Foods Associated with Ragweed Pollen Allergy


Ragweed Pollen Allergy

If you are one of the millions of Americans who develop ragweed allergy symptoms during the pollen season in the fall, you might want to know which foods are associated with ragweed pollen allergy. These foods have proteins that are similar to those present in ragweed, and therefore, they are particularly likely to cause oral allergy syndrome (OAS) in individuals allergic to ragweed pollen (a phenomenon known as mugwort-food cross-reactivity). Oral allergy symptoms typically include itching or swelling of the tongue, lips or roof of the mouth. These symptoms can be avoided by eliminating the trigger foods from the diet, especially during the ragweed pollen season.


In order to maintain a varied diet, susceptible individuals should not aim to avoid all the foods associated with ragweed pollen allergy; in most cases, only some of the potential cross-reacting foods cause symptoms. Drinks and foods that may cross react with ragweed pollen include:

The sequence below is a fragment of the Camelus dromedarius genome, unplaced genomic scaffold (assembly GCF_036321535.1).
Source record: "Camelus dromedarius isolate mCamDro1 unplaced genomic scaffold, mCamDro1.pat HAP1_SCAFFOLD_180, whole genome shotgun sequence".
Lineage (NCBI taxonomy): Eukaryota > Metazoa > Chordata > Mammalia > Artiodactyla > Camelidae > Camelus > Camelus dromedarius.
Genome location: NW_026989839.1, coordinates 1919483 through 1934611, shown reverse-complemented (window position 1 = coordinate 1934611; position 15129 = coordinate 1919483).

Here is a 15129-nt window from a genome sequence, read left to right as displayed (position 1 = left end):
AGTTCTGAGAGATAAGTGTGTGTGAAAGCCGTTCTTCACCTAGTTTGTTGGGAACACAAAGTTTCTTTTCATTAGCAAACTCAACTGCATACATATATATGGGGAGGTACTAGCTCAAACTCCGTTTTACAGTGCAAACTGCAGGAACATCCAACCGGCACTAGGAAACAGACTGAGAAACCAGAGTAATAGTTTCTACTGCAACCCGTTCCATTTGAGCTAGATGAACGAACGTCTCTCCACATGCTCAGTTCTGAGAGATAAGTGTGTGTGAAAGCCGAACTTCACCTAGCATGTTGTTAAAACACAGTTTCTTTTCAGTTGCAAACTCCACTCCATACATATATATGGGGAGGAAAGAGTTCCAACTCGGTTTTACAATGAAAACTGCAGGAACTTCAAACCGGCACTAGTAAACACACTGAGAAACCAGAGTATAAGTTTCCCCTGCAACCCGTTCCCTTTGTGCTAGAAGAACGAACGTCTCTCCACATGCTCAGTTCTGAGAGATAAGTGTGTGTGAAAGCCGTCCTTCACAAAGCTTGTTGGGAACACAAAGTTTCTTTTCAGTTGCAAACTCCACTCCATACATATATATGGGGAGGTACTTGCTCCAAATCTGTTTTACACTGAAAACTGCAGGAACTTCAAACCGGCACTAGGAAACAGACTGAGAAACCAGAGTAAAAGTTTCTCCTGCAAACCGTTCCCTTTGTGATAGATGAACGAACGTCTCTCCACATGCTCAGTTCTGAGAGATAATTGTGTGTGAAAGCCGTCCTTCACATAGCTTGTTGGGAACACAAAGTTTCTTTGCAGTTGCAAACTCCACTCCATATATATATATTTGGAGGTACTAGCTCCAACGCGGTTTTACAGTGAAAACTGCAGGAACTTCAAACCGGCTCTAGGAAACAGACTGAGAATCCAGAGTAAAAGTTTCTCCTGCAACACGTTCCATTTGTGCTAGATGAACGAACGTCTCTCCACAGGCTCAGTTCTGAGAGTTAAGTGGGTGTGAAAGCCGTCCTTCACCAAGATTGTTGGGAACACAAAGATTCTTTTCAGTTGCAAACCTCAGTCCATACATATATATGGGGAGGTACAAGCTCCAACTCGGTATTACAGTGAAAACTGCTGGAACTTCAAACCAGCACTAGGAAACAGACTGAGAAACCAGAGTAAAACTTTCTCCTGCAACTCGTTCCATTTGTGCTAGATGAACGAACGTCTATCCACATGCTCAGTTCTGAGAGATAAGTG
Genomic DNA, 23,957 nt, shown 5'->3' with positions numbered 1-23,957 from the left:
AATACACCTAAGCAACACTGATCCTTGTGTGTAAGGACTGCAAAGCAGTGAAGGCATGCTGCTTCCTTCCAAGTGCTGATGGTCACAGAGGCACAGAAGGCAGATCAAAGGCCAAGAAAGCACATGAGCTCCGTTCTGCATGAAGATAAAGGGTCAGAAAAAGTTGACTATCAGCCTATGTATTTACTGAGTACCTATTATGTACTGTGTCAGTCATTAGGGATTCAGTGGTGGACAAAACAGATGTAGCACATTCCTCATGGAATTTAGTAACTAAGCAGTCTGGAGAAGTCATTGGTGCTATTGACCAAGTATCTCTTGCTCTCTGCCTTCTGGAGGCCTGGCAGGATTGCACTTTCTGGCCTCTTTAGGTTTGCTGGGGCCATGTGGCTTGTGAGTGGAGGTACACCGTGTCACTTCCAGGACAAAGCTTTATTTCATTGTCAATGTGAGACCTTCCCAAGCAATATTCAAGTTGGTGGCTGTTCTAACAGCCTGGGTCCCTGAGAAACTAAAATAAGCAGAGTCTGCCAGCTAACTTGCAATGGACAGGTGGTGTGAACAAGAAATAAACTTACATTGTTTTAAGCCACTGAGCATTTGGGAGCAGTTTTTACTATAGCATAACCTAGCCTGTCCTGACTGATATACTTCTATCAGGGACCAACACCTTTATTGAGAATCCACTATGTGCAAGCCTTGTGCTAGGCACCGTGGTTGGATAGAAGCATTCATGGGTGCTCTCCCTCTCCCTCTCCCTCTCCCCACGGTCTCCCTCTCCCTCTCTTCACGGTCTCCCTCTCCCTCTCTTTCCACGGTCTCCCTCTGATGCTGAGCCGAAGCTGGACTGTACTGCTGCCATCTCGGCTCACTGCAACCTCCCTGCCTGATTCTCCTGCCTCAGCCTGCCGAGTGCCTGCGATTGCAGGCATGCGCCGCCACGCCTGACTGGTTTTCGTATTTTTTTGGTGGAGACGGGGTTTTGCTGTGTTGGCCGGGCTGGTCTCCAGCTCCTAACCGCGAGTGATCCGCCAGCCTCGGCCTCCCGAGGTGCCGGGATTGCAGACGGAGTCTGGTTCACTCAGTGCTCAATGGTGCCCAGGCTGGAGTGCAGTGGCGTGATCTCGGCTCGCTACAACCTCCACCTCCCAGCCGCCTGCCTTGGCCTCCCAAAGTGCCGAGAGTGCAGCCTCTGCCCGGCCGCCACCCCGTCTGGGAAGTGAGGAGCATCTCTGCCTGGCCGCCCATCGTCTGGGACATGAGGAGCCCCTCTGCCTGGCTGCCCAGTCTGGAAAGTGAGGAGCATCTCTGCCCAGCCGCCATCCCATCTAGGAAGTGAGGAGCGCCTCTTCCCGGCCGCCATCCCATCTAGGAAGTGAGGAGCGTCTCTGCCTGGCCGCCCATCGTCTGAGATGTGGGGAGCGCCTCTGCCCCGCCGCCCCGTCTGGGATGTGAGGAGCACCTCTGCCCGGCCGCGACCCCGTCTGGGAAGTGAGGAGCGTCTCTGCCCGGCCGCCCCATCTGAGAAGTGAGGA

• artichokes
  • bananas
  • chamomile tea
  • cucumbers
  • dandelions
  • echinacea
  • honey*
  • hibiscus tea
  • mango
  • melons
  • sunflower seeds
  • raw zucchini

*Note: Anecdotal evidence suggests that in some cases honey may actually bring relief from ragweed pollen allergy, rather than make the condition worse.


About Ragweed Pollen Allergy

Ragweed is the number one cause of seasonal allergic rhinitis in the United States in the fall. The pollination of ragweed lasts six to eight weeks, and in many areas, ragweed pollen levels peak around mid September. Most ragweed allergy symptoms are caused by two ragweed species which are found in nearly every region in the United States: short ragweed (Ambrosia aratemisiifolia) and giant ragweed (Ambrosia trifida). Short ragweed usually grows just a few feet tall while uncontrolled giant ragweed can grow up to 17 feet in height.

Ragweed allergies can cause a wide range of symptoms, ranging from sneezing, rashes, and swollen eyes to a stuffy or runny nose. Also an itchy throat and eyes are common symptoms. Some people may also develop asthma symptoms such as wheezing, coughing, or breathing problems.

While anyone can develop an allergy to ragweed pollen, people whose parents or siblings are allergic to ragweed are more likely to develop sensitivities to this weed. Also, those who are allergic to another type of plant pollen and those who have allergies to mold, dust, or animals have an increased risk.




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